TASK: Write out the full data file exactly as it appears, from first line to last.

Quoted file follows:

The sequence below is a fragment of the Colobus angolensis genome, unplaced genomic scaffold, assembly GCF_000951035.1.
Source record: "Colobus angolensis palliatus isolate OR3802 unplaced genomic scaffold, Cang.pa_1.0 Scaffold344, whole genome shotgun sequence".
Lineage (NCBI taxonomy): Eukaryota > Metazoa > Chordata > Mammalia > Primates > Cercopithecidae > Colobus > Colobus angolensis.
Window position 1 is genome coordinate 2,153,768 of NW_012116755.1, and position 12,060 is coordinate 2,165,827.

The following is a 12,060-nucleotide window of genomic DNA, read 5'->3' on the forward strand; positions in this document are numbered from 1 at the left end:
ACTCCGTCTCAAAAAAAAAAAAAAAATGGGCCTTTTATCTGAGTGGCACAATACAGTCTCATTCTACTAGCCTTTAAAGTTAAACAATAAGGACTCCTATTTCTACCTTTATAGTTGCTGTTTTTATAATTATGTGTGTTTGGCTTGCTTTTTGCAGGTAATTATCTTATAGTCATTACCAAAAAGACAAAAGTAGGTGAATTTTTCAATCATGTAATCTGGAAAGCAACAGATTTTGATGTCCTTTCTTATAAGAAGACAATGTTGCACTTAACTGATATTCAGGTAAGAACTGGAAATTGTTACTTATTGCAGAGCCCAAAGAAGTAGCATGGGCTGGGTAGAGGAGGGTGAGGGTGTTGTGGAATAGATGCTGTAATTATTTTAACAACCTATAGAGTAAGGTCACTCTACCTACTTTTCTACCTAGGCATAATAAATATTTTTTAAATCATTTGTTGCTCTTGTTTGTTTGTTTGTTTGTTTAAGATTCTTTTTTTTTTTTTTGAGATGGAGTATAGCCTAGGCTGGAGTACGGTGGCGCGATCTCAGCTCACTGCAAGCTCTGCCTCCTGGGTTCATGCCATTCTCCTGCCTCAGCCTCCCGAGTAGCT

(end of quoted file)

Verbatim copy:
The sequence below is a fragment of the Colobus angolensis genome, unplaced genomic scaffold, assembly GCF_000951035.1.
Source record: "Colobus angolensis palliatus isolate OR3802 unplaced genomic scaffold, Cang.pa_1.0 Scaffold344, whole genome shotgun sequence".
Lineage (NCBI taxonomy): Eukaryota > Metazoa > Chordata > Mammalia > Primates > Cercopithecidae > Colobus > Colobus angolensis.
Window position 1 is genome coordinate 2,153,768 of NW_012116755.1, and position 12,060 is coordinate 2,165,827.

The following is a 12,060-nucleotide window of genomic DNA, read 5'->3' on the forward strand; positions in this document are numbered from 1 at the left end:
ACTCCGTCTCAAAAAAAAAAAAAAAATGGGCCTTTTATCTGAGTGGCACAATACAGTCTCATTCTACTAGCCTTTAAAGTTAAACAATAAGGACTCCTATTTCTACCTTTATAGTTGCTGTTTTTATAATTATGTGTGTTTGGCTTGCTTTTTGCAGGTAATTATCTTATAGTCATTACCAAAAAGACAAAAGTAGGTGAATTTTTCAATCATGTAATCTGGAAAGCAACAGATTTTGATGTCCTTTCTTATAAGAAGACAATGTTGCACTTAACTGATATTCAGGTAAGAACTGGAAATTGTTACTTATTGCAGAGCCCAAAGAAGTAGCATGGGCTGGGTAGAGGAGGGTGAGGGTGTTGTGGAATAGATGCTGTAATTATTTTAACAACCTATAGAGTAAGGTCACTCTACCTACTTTTCTACCTAGGCATAATAAATATTTTTTAAATCATTTGTTGCTCTTGTTTGTTTGTTTGTTTGTTTAAGATTCTTTTTTTTTTTTTTGAGATGGAGTATAGCCTAGGCTGGAGTACGGTGGCGCGATCTCAGCTCACTGCAAGCTCTGCCTCCTGGGTTCATGCCATTCTCCTGCCTCAGCCTCCCGAGTAGCT